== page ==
The stories from the labor and delivery ward at UW Medical Center in Seattle are often told breathlessly.
A nurse tells of a pregnant woman who arrived at the hospital brain dead after being airlifted from Eastern Washington. She was kept alive as nurses pumped her breasts to feed her baby, who had been delivered by cesarean section.
A doctor mentions his oldest patient, who, at 62, was among his healthiest.
And a young mom shares that she has a rare muscular disorder, defied all odds to become a teacher and later discovered that – surprise! – she was pregnant with twins.
About half the women who deliver at the UW hospital have complications, which partly explains the hospital’s high C-section rate. For first-time moms whose babies are on time and head down, the rate is 35.8 percent. The state average is roughly 25 percent.
Other factors contribute to that high rate. Group Health sends its extremely obese moms – those with a body mass index over 40 – to UW. Unsuccessful homebirths account for 10 percent of the hospital’s total deliveries. Between 50 and 60 percent of those moms end up getting C-sections.
“There are older and more medically complicated women having babies now than there used to,” says Dr. Tom Benedetti, a high-risk obstetrician who has worked at UW for 36 years. “C-section, besides being related to age, is directly related to a mother’s weight. Everybody in the world knows what is happening to the weight of the population, both men and women, and as a consequence, we are also a bariatric center.”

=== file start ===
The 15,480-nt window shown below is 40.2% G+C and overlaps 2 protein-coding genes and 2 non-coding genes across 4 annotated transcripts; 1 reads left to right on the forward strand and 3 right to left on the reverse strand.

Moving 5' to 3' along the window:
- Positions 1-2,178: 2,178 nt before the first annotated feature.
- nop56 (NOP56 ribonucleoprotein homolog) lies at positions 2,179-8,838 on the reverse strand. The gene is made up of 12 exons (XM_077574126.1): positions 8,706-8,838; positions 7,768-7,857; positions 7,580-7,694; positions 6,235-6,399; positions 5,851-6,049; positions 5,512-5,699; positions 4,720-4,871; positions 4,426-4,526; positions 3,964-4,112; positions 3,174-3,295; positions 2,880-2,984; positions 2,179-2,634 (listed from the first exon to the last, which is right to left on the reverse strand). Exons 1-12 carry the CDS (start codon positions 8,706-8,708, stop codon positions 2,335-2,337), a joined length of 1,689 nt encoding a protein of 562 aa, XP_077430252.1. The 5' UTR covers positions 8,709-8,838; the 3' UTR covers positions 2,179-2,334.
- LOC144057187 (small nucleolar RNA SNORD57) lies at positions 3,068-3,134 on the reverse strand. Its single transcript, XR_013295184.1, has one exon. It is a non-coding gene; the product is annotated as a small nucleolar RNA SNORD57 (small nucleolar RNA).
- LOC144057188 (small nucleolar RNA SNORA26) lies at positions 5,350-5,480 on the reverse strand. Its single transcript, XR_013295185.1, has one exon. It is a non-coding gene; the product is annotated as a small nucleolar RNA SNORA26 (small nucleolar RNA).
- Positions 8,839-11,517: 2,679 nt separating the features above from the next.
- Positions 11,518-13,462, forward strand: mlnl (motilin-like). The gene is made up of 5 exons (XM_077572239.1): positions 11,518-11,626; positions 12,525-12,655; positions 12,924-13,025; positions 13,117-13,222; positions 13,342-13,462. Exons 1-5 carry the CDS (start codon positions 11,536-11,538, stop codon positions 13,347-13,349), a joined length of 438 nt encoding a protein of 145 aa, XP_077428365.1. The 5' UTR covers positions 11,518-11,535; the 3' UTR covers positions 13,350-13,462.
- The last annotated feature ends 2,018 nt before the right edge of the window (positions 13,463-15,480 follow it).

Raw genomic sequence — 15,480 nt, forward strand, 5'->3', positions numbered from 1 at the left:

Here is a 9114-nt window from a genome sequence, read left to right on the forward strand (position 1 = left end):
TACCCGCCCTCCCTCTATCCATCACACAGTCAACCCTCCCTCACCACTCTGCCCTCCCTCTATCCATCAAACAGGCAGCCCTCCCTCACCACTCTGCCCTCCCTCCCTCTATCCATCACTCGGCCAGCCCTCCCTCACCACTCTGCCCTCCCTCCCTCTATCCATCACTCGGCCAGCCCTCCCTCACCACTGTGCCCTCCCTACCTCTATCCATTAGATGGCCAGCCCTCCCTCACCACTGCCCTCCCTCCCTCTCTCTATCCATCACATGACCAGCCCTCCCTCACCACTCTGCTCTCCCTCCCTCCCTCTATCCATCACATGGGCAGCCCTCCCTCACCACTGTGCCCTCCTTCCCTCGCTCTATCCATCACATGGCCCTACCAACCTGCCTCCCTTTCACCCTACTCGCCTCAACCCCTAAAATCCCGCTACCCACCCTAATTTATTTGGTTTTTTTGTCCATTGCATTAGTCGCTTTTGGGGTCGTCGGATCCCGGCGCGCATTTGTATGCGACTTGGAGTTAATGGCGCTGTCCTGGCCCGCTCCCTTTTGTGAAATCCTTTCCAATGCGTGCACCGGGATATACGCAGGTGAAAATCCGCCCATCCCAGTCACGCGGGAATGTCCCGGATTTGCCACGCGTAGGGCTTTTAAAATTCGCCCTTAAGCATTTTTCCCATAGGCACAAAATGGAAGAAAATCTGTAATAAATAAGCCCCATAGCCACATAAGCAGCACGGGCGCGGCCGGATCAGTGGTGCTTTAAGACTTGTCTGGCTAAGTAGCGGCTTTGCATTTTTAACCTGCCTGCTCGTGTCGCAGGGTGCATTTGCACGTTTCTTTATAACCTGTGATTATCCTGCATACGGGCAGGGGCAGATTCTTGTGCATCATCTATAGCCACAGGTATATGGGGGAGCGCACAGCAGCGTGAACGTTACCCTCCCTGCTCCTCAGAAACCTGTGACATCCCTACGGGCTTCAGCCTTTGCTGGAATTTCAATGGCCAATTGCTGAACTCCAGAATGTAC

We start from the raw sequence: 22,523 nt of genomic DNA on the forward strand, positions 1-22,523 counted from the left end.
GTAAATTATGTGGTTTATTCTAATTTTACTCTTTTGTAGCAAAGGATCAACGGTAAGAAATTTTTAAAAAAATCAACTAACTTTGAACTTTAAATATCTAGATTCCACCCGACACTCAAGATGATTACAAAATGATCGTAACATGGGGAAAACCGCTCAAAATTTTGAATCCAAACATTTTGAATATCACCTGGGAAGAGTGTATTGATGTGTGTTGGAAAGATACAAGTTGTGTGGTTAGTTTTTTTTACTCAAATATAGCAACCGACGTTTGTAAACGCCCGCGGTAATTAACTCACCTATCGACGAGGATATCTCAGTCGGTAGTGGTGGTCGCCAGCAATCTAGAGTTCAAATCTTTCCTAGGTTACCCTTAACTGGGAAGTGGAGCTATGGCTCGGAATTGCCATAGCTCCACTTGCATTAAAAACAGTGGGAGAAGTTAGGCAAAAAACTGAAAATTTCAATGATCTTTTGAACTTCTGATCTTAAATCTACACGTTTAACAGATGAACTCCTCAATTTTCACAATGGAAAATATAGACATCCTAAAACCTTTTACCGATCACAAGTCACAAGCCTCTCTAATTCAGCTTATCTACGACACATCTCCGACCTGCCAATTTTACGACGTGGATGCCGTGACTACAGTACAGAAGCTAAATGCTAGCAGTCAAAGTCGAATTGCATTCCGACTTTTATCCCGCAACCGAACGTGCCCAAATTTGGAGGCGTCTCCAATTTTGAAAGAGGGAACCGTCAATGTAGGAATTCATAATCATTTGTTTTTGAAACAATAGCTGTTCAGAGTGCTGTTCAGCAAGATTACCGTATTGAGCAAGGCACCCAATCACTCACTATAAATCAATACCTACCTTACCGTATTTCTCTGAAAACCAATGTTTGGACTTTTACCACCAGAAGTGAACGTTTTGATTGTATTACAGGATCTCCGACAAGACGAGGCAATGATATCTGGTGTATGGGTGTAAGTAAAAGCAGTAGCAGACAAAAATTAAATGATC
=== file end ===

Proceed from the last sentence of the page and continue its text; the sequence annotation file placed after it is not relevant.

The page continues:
Big Fish: Kidney Transplant
Many of the most vulnerable patients see Dr. Tom Easterling, a fast-talking, crisply dressed obstetrician who oversees the care of some of the highest risk patients in the western United States – moms who have had cancer, organ transplants and preeclampsia.
Easterling thumbs through papers at a narrow desk at the maternal medicine clinic at UW.
“Sometimes I feel like I spend as much time doing paperwork as I do seeing the patient,” he says, squinting at rows of tiny letters and numbers. He wears an ironed, button-up shirt and around his neck is a badge that reads, PROFESSOR. It’s fitting, as he was once a fifth- and sixth-grade teacher in Dallas and still views himself as an educator.
His next patient is Tessa Axelson, 36, a high-level administrator of a federal agency in Alaska. Five years ago, she had a kidney transplant. Three years ago, she had a kid. Now she’s back, 11 weeks pregnant.
It wasn’t long ago that women like Axelson couldn’t have children. But now, thanks to modern medicine and high-risk obstetricians who specialize in the care of medically fragile pregnant women, they can expect relatively normal pregnancies.
“How’s Ketchikan?” Easterling asks Axelson as he walks in the room.
“Sunny,” Axelson says. “We just went on a girls' fishing trip.”
She pulls out her iPhone and shows Easterling a photo of 30-pound silvers. Axelson is stylishly dressed. Her nails are painted neon yellow, and she is tan and fit.
“The best part is that these men from North Carolina were there, and they didn’t get anything,” she says. “We local girls were like, ‘Yeaaaaah.’”
Easterling rattles off questions.
“Your appendix has come out?”
“None, zero,” she says. She adds, somewhat tersely, “And no, I haven’t taken up drugs, drinking or smoking since I last saw you.”
“Bring your phone back up,” he says. He pulls out his own and takes a photo of the fish she caught.
Axelson asks, "What's the difference now that I'm over 35?"
Easterling shakes his head. "Your age risk pales in comparison to your kidney transplant," he says.
Also, she won’t get the test recommended for moms who are 35 or older. A new test that analyzes cell-free fetal DNA has been touted because it requires only a blood draw from the mother. From that sample, genetic problems can be detected in the child.
It likely wouldn’t work for her, though, Easterling says. Another kidney transplant patient was tested using cell-free fetal DNA and was told she was having a boy.
Then, at 20 weeks pregnant, that patient went in for an ultrasound and learned she was having a girl.
“The test picked up her kidney donor’s blood,” Easterling said. "He was a man."
Easterling wraps up the visit asking about Axelson’s son, Elliott, 3, named for Elliott Bay.
No Mas: Hypertension